Lift projects on time, on budget 

Harmony Express almost completely moved to Crystal Zone, six-seat replacement is on its way

click to enlarge PHOTO COURTESY OF WHISTLER BLACKCOMB - All in Harmony The bottom of the Harmony Express Chair to the Crystal Zone on Blackcomb Mountain as of June 3. The chairlift is currently under construction.
  • Photo courtesy of Whistler Blackcomb
  • All in Harmony The bottom of the Harmony Express Chair to the Crystal Zone on Blackcomb Mountain as of June 3. The chairlift is currently under construction.

Whistler Blackcomb's ongoing work to move the Harmony Express Chair to the Crystal Zone and replace the Harmony with a new six-seater is on time and on budget, with the company hitting the ground running about six weeks ago.

"The weather has really been a bonus to us this year," said Arthur DeJong, manager of mountain planning and environmental resources for Whistler Blackcomb. "The first two weeks of May gave us really good weather, so we were able to really mobilize on the first phase... all of the earthworks around the Crystal base area, and removing the Harmony Express."

DeJong said most of the Harmony Express has already been taken apart and is already on Blackcomb Mountain waiting for the earthworks — and a new base area below Ridge Runner and Rock'n'Roll — to be completed. The new six-seat chair is also on the way, although he did not have an arrival date for the new chair.

"The earthworks are a big job because we have to re-contour a number of existing runs into a fairly large basin area, which will be the load area for the Crystal Ridge Express," said DeJong.

In January, Whistler Blackcomb announced an $18 million project, with the goal to complete the work by the end of the summer. Lift capacity in the Harmony zone will increase by roughly 50 per cent to 3,600 skiers per hour. The Crystal Ridge Express will have the same lift capacity as the Harmony Express, and will move 2,400 people per hour versus 1,520 people per hour for the Crystal Chair. As well, the Crystal Ridge Express will increase the vertical lift from 377 metres to 535 metres.

The installation of the lift towers and terminals is expected to start in late June.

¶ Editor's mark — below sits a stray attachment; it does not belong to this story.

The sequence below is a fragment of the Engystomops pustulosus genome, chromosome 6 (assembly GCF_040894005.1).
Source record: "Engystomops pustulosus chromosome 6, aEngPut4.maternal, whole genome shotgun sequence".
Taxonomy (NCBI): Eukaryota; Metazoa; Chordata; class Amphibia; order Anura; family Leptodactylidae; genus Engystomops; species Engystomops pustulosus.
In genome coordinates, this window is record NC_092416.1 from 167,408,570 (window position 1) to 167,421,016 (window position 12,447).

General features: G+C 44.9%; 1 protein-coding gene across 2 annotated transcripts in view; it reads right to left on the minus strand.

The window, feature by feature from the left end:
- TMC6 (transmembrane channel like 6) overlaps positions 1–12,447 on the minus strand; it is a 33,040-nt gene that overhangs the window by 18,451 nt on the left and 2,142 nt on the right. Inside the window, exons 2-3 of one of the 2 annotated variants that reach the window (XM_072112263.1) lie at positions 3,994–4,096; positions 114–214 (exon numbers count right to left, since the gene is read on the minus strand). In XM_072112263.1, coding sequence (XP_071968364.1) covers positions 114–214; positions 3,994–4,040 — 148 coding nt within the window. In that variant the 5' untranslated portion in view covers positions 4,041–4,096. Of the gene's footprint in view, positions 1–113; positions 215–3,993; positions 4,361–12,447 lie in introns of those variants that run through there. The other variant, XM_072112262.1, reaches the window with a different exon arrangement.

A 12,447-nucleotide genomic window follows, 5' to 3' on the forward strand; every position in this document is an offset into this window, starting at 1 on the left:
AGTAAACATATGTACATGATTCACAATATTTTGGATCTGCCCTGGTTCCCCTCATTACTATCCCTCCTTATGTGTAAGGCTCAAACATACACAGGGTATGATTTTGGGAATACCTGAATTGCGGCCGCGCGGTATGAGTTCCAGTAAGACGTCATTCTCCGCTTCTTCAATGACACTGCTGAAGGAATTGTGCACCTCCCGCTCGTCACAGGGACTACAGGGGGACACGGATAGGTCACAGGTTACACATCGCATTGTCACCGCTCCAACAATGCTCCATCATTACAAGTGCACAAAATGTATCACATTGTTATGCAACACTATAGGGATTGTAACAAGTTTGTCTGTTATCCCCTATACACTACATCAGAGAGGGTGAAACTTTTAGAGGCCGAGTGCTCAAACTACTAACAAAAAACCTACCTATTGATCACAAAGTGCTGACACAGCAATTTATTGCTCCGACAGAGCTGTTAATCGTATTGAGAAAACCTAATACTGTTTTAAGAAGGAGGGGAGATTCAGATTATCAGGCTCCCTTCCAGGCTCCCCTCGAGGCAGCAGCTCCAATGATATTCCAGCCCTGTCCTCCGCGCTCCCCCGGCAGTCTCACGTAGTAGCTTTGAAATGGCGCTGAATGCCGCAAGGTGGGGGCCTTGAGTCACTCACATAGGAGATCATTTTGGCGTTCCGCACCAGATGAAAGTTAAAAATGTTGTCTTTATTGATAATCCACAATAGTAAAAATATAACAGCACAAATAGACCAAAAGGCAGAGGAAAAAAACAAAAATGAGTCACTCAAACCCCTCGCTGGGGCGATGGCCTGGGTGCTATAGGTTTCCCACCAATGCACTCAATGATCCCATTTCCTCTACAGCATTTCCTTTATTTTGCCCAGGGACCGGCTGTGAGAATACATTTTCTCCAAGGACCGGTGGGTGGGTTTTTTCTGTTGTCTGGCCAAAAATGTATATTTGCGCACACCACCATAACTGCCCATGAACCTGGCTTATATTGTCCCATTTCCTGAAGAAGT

DeJong said they are working to minimize the environmental impact of the lift project. For example, the mountains have retained all of the topsoil from the Crystal Ridge Express base area with the goal of re-establishing natural vegetation in the area by mid-summer. As well, the goal is to do a minimal amount of tree cutting in the area to retain its character.

"Installing the Symphony Express was the ultimate challenge in trying to integrate good ecological and recreational design, but what we're doing in the Crystal Zone is minimizing our footprint and impacts to the watershed," explained DeJong. "We've already focused on topsoil retention. Our standard is not to lose one shovel of topsoil in these sites so that once the re-countouring is done, and the sites are at the grades we require, the topsoil is there to get back a vigorous root mass as quickly as possible."

There are no new plans to cut runs through the area at this point, although some trees will be removed and pruned to open the area. The lift line was already cut years ago and has been a local secret for years. It will be widened and cleaned out for the installation of lifts. As well, the burn area that hugs Arthur's Choice and Outer Limits will be cleaned up to make that area more accessible.

"The Crystal Zone is already a nirvana for glade skiing and we want to stay focused on that and improve on it," said DeJong. "There will be more guests skiing in the Crystal Zone once the lift is in, particularly on stormy days. One of the greatest values of that lift is that when we're getting hit hard up high and have limited alpine terrain available... (This area is) in the sweet zone — low enough to avoid our hammering coastal storms, but high enough to be in the good quality snow zone."

In keeping with Whistler Blackcomb's goal to reduce its environmental footprint for operations to zero in terms of waste, energy use and emissions, the resort is also looking at the potential for small micro hydroelectric projects on mountain creeks in the Crystal Zone that are currently used for snowmaking, adding generators to the current intake system.

"Ultimately it might take two or three years, but in the Crystal Zone's footprint we're looking at renewable energy projects that could produce at least what the chair demands," said DeJong. "We're doing the planning and engineering for that in this summer."


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